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Surgical Procedures for Arrhythmias (Heart Rhythm Disturbances)
by Ricker Polsdorfer, MD
Surgery can be used to:
Radiofrequency Catheter Ablation
During radiofrequency catheter ablation, abnormal electrical circuits in the heart that generate harmful rhythms can be located and destroyed. A catheter is introduced through a vein and advanced until it reaches your heart. Then, electrodes are heated with a radiofrequency energy that subsequently destroys areas of the heart tissue that cause the arrhythmia. This procedure is most frequently used to treat atrial flutter, atrial fibrillation, or ventricular tachycardia.
Maze and Mini-Maze Procedures
The Maze procedure is a technique used to surgically treat atrial fibrillation (AF) that involves making several small incisions within the wall of the atria. This results in the formation of scar tissue that blocks the electrical impulses that cause the arrhythmia.
The Maze procedure may also be done as minimally invasive surgery, called mini-Maze. It only requires one or two small incisions in the chest.
In certain cases of a ventricular tachycardia, specific abnormalities within the heart muscle might be responsible for generating the arrhythmia. The removal of the scar tissue underneath the lining of the heart may prevent the arrhythmia from occurring.
If the sinoatrial node malfunctions or stops working, an artificial pacemaker can be implanted to generate regular impulses. Pacemakers are implanted during a minor procedure. A wire is attached to your heart either through a blood vessel or directly into the chest. The wire is also attached to the device. An incision is made, and the device is placed under your skin, usually near the collarbone.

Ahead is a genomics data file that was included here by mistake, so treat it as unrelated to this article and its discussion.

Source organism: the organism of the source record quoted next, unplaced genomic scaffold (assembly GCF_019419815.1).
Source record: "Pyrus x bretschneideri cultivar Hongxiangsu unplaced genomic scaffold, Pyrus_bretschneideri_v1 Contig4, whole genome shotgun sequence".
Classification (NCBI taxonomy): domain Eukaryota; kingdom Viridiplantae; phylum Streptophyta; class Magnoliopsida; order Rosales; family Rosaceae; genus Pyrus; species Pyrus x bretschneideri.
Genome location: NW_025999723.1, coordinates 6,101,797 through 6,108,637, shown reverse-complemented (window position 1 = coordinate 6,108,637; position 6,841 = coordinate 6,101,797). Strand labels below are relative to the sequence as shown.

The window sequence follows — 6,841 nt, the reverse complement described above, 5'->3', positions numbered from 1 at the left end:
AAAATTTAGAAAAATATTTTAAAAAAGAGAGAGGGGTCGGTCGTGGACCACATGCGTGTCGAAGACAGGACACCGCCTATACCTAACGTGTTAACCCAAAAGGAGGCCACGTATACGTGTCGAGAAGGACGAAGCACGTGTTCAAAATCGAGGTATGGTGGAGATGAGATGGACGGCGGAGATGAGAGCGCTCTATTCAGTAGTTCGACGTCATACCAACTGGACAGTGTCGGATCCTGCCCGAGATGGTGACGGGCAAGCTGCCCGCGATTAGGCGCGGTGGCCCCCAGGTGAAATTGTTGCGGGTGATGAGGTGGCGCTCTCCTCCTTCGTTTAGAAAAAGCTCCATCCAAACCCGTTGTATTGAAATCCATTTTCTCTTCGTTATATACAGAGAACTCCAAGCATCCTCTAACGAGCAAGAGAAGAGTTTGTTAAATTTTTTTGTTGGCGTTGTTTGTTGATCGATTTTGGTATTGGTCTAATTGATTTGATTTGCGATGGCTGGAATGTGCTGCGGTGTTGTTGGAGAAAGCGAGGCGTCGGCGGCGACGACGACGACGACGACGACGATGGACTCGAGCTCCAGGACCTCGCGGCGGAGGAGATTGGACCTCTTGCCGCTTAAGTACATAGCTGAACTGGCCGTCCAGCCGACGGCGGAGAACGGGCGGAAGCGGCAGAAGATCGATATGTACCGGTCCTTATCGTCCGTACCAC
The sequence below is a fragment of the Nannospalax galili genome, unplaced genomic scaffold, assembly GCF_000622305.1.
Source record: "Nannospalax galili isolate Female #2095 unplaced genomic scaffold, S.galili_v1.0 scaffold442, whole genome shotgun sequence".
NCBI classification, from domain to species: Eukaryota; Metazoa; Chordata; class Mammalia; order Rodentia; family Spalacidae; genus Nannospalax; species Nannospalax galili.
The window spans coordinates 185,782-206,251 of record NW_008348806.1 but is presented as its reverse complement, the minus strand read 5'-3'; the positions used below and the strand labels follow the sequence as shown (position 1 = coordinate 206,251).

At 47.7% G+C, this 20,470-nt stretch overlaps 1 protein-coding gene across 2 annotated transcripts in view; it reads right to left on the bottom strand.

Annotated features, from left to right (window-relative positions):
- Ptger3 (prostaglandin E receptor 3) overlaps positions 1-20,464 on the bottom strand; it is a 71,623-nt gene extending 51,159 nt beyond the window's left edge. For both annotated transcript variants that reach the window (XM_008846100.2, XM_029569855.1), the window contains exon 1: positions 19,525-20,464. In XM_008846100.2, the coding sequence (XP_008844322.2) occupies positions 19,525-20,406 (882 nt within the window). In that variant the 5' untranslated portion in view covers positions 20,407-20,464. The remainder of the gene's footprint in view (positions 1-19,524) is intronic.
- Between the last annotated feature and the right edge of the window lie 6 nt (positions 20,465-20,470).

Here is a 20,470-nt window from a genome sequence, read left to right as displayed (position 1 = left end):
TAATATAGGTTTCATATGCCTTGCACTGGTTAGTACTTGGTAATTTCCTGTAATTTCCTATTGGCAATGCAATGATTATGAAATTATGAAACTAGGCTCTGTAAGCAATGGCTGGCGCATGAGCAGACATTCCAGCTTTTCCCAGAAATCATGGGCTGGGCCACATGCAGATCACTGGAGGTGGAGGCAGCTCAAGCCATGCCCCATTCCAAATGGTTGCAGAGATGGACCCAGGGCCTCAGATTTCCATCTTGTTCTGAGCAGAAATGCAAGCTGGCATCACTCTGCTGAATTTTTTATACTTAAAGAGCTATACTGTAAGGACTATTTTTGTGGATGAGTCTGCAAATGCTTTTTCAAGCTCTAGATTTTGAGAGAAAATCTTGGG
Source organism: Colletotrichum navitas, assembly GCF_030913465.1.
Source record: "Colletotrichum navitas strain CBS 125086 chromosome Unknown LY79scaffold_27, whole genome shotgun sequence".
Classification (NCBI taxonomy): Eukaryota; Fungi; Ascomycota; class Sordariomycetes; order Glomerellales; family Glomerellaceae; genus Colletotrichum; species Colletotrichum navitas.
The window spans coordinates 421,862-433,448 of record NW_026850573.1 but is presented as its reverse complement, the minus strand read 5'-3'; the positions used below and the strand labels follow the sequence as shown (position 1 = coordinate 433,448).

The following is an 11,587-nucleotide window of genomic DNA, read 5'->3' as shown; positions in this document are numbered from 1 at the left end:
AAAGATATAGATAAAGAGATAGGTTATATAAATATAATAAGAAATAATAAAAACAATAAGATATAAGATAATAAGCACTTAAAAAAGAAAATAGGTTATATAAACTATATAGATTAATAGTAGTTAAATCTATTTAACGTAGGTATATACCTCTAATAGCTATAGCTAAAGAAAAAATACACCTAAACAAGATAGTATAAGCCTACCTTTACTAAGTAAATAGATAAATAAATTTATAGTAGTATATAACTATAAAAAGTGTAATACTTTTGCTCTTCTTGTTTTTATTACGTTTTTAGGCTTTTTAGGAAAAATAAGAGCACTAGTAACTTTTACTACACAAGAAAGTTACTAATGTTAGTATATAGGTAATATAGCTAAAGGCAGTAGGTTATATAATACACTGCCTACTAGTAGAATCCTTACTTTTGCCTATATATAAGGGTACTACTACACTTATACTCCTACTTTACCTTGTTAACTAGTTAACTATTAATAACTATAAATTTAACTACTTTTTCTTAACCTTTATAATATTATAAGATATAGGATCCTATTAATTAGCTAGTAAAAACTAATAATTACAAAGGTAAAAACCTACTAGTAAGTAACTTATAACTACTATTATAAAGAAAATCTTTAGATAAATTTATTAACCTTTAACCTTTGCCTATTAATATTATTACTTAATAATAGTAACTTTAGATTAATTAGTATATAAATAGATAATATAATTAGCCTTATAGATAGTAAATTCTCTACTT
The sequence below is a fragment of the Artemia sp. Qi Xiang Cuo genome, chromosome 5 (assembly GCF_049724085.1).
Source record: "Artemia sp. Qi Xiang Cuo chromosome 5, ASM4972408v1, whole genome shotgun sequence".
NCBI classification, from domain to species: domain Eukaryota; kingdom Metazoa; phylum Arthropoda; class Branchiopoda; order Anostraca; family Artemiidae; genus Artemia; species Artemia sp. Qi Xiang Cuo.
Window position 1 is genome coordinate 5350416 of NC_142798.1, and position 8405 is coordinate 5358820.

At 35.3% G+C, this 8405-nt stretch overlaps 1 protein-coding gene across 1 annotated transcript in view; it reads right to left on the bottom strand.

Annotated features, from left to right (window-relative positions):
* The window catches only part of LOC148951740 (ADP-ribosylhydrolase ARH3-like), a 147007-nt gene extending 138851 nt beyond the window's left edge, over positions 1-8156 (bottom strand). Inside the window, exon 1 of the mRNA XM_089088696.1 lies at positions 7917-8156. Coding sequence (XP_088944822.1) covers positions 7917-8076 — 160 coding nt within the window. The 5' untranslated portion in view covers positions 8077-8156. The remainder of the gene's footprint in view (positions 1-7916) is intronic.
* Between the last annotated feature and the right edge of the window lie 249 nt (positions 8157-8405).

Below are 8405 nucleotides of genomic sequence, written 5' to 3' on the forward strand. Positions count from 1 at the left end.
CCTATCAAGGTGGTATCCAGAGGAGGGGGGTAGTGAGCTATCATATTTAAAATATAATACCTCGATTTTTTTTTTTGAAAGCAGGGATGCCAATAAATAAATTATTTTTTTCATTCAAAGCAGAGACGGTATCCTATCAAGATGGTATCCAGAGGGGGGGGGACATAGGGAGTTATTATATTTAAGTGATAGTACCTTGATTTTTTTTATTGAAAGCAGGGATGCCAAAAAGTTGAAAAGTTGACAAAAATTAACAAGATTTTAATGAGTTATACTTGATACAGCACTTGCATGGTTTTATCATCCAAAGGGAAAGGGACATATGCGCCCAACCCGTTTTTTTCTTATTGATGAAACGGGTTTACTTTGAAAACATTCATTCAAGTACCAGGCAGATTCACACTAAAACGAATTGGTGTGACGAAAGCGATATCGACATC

An implantable cardioverter defibrillator (ICD) is a device that can help change dangerous arrhythmias to healthy ones. It can also stimulate a heart that has had a sudden cardiac arrest. The implant sits just under the skin in the chest and wires are passed through a blood vessel to the heart. An ICD is used for people with serious ventricular heart arrhythmias. These arrhythmias are very likely to lead to cardiac arrest and death. The ICD can send signals to:
Pacemakers and ICDs have power sources that last a long time. Nevertheless, they should be checked occasionally to make sure they are still working. Your cardiologist will give you instructions on the care and maintenance of your device.
Colucci R, Silver M, Shubrook J. Common types of supraventricular tachycardia: Diagnosis and management. Am Fam Physician. 2010;82(8):942-952.
Horowitz LN, Harken AH, Kastor JA, Josephson ME. Ventricular resection guided by epicardial and endocardial mapping for treatment of recurrent ventricular tachycardia. N Engl J Med. 1980;302(11):589-593.
How are arrhythmias treated? National Heart, Lung, and Blood Institute website. Available at: https://www.nhlbi.nih.gov/health/health-topics/topics/arr/treatment. Updated July 1, 2011. Accessed March 20, 2014.
Pacemakers. EBSCO DynaMed Plus website. Available at: http://www.dynamed.com/topics/dmp~AN~T906162/Pacemakers. Updated April 20, 2017. Accessed June 1, 2017.
Last reviewed June 2017 by EBSCO Medical Review Board Michael J. Fucci, DO, FACC
Last Updated: 12/20/2014
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